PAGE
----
As part of the historic and unprecedented sanctions levied on the Penn State football program last summer, the Nittany Lions were stripped of dozens of scholarships over a period of four years by the NCAA. The cap on the total number of scholarship players during that four-year period was set at 65 — the FBS maximum is 85 — which down the road will prove to be the most damaging of punitive measures that included a $60 million fine and four-year bowl ban.
With that in mind, a pair of Pennsylvania lawmakers are calling on the NCAA to restore those scholarships to the football program.
In a letter sent Monday to president Mark Emmert, Reps. Richard Dent and Glenn Thompson claimed that, the Associated Press writes, “taking away up to 40 scholarships harmed players who had nothing to do with the scandal.” Furthermore, “Dent and Thompson wrote that denying student-athletes access to higher education does nothing to account for Sandusky’s crimes.”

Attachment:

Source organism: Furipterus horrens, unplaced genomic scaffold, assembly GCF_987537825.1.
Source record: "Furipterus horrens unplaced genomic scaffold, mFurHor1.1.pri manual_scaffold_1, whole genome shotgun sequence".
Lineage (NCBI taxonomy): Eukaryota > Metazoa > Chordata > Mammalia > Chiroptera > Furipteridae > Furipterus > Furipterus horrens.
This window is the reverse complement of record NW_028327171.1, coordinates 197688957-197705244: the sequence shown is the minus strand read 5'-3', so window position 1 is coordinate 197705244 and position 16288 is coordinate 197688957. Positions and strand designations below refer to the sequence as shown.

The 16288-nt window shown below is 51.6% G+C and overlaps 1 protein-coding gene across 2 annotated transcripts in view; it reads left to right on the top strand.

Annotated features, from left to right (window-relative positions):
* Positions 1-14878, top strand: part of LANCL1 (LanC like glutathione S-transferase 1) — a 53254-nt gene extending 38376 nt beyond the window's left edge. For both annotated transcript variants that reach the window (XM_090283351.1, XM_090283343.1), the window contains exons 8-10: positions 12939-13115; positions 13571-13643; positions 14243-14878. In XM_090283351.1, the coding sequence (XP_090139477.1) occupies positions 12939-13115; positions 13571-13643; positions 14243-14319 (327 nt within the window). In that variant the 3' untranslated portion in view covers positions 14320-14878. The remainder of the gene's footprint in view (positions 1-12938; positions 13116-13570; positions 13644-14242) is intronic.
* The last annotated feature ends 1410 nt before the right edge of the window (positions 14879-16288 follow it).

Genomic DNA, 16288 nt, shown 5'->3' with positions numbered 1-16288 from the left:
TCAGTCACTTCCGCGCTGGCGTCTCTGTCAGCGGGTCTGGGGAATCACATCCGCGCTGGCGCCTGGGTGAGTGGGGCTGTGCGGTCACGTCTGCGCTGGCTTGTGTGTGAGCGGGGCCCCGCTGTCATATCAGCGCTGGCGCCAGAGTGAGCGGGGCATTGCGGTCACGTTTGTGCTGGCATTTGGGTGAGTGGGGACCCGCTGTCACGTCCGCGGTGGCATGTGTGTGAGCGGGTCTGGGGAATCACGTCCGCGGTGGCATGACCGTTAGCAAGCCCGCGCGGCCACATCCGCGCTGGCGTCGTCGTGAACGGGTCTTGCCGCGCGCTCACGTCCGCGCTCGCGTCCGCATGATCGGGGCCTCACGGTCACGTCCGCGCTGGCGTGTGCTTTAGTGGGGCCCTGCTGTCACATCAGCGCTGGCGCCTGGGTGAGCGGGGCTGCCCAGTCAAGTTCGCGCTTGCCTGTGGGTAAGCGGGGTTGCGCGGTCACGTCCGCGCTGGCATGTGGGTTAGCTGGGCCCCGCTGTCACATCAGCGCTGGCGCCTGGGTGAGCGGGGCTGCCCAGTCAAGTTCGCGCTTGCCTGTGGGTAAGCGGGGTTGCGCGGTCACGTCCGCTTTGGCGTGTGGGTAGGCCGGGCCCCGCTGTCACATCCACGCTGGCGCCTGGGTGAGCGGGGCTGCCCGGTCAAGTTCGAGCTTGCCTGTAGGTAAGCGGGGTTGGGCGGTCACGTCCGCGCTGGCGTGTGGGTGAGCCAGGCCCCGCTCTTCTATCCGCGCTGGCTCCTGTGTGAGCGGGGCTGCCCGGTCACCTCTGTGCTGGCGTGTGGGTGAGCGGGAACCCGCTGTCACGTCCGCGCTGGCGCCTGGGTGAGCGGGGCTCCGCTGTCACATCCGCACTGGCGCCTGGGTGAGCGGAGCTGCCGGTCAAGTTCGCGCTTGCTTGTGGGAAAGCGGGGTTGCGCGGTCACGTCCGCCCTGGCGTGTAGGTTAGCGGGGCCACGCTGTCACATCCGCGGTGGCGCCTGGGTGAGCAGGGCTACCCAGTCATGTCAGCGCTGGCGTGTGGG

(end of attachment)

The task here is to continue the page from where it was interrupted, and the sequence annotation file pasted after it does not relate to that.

This development is the latest from state officials looking to have the sanctions either eased or outright tossed completely. In early January, Pa. Governor Tom Corbett announced that an antitrust lawsuit had been filed against the NCAA in an effort to have all sanctions reversed.
“The NCAA and [president] Mark Emmert seized upon the opportunity for publicity for their own benefit,” Corbett said at the time. “These sanctions are an attack on past, present and future students of Penn State, the citizens of our commonwealth and our economy.”
Saying they were “disappointed by the Governor’s action,” the NCAA has previously shown no willingness to even discuss a reduction in Penn State’s penalties.
However, that could change given one recent development. In the middle of last week, Emmert took the unheard of step of publicly acknowledging that the NCAA had “uncovered an issue of improper conduct within its enforcement program that occurred during the University of Miami investigation.”
That led some to opine that the NCAA may be open to “discussing” the action taken against Penn State in order to avoid further embarrassment in a federal court. Whether that will ultimately be the case remains to be seen.